I will call M the Martian-meter. It’s shorter than an Earth-meter. Oh wait! What if the acceleration is not 3.15 Earth-g’s but 3.15 Martian g’s? The gravitational field on the surface of Mars is 3.71 N/kg (3.71 m/s2) which would mean that 3.15 g’s would be an acceleration of 11.7 m/s2. That’s not good. That makes the acceleration in the clip in greater disagreement with the change in velocity. OK, I’m going with the Martian-meter idea (and I’m sticking to that).
The next time the scene shows the control panel is at a “run time” of 2 minutes and 12 seconds. The acceleration is listed at 4.28 g’s. If I record the rate the speed changes again, it’s very linear with an acceleration of 617.07 M/s2 (notice that I am using Martian-meters) or 228.3 m/s2 (Earth-meters). Converting the acceleration on the panel, I get 4.28 g’s equal to 41.94 m/s2. OK, here is a news flash. I don’t think the numbers really mean anything except that they are increasing at a linear rate.
Now for a comment. As someone who consults shows regarding science content, I suspect I know how this happened. Some science person calculated the speed so that it agrees with the 4.28 g acceleration. Next the special effects people made a program that displays the calculated speed on the readout in the scene. Finally, a producer or director looked at the rough cut and said “Hey, that doesn’t look very fast. Can we make the speed change even more?” Boom, the display is different. And really, I’m OK with this—they are trying to tell a story and emphasize the huge acceleration. Who would really check that stuff anyway? Oh, that’s right—me.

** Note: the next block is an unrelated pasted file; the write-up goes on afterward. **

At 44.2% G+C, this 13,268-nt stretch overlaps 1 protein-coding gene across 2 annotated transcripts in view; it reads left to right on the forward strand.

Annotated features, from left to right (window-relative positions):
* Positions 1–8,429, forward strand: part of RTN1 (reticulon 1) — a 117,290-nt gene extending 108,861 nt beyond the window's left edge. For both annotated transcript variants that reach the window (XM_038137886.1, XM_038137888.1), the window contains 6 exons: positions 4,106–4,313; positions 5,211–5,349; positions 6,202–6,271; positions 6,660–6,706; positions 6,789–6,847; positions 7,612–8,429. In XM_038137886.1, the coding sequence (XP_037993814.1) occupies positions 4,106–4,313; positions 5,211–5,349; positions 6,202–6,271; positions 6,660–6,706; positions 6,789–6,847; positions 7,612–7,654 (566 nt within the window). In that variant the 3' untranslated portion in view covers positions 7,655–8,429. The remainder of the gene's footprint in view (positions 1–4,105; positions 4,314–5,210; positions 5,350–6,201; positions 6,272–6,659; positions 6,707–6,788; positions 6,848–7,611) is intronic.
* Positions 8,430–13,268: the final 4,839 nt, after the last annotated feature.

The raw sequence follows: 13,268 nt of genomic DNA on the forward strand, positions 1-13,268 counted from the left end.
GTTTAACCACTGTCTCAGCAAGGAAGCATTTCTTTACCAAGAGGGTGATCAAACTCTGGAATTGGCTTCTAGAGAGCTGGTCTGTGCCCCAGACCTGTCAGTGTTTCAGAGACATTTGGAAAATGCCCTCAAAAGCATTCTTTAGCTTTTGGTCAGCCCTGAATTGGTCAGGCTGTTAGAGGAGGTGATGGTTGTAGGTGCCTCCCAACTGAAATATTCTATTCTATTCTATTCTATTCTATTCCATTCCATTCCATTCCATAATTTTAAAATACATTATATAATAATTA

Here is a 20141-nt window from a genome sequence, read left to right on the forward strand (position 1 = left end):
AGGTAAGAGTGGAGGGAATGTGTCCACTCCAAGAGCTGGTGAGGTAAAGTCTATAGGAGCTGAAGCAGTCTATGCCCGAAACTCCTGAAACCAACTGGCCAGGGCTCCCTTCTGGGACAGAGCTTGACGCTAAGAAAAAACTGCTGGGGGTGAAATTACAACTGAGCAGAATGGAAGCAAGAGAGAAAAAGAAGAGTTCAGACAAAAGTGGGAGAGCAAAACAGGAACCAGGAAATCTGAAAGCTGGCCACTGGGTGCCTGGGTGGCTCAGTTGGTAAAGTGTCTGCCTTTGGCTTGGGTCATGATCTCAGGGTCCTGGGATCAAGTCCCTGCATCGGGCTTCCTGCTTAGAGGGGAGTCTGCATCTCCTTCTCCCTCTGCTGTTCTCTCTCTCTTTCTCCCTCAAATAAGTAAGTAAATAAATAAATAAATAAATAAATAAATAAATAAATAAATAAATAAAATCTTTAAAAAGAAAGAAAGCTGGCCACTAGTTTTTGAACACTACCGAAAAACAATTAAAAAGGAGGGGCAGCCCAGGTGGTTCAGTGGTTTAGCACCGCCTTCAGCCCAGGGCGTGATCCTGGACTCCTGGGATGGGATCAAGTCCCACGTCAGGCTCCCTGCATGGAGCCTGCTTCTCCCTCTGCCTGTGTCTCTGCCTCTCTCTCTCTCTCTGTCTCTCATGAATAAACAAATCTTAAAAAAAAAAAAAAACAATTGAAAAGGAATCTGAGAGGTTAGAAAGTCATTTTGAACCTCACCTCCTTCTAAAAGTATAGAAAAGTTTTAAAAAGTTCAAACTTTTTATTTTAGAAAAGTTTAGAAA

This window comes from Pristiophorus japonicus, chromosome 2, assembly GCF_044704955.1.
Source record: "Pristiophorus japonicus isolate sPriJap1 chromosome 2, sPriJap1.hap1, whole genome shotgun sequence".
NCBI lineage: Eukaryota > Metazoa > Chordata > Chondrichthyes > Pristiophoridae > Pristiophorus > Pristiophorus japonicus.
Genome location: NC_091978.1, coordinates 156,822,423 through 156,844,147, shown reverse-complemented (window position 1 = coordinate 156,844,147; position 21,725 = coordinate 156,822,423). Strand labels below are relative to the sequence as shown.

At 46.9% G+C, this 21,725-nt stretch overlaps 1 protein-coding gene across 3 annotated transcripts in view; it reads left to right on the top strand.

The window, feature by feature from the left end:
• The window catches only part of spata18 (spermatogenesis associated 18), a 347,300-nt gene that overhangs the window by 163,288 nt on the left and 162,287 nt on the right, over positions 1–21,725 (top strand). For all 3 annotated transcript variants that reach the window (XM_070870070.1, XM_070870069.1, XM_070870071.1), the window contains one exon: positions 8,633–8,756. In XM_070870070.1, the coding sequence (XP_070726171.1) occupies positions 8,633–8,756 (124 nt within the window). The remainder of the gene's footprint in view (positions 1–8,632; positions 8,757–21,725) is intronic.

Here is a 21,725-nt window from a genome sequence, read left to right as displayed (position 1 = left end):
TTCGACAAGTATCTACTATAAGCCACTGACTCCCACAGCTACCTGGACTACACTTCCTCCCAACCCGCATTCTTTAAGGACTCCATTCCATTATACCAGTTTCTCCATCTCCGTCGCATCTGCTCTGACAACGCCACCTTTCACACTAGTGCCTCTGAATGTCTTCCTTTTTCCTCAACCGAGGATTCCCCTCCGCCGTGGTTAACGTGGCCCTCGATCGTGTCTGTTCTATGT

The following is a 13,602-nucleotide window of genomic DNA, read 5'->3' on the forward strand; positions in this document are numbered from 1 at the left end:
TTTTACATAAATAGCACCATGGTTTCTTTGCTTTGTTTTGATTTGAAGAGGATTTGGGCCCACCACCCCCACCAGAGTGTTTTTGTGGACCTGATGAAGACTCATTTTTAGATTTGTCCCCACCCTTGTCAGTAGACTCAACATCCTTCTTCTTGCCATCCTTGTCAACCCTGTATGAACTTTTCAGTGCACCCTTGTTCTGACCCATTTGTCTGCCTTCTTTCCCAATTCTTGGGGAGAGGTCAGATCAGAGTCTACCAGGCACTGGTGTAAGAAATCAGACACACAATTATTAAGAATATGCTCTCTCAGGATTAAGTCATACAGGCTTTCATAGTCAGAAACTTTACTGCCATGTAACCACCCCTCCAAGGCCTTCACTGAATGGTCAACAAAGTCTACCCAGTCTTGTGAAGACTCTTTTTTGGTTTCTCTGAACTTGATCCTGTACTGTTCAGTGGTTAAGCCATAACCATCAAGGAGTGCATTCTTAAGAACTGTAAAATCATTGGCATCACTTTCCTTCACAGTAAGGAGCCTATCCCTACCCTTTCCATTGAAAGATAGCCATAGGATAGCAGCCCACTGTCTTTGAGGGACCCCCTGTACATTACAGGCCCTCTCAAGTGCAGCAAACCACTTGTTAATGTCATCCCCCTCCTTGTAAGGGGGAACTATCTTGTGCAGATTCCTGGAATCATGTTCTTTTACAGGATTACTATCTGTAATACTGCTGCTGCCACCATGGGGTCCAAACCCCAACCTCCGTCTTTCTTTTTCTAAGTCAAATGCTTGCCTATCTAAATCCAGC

But wait! It gets even worse. If you measure the acceleration based on the changing speed, it gets high—very high. At the end of the clip, the spacecraft is traveling around 25 million meters per second and has an acceleration of about 46,119 m/s2. That’s the equivalent of 4,700 g’s. Boom.
Of course, it’s all for a visual effect. If you want to show the spacecraft at crazy high speeds, a normal acceleration wouldn’t look very impressive with just the last few digits changing. It would give the sense that it’s not really accelerating (even though it is).
Estimating the final speed.
This is what you want. You want to know how fast this ship ends up going after it runs out of fuel. OK, I’ve got you covered. However, I don’t know everything so I’m going to have to guess at some stuff. Here are my estimations.
- The spaceship starts with a speed of 5,500 m/s (yes, I’m assuming the mps means meters per second).
- There is a constant acceleration of 10 g’s (98 m/s2). This wouldn’t quite be true if the mass of the spaceship significantly decreased as it used fuel—but it’s still a fine place to start.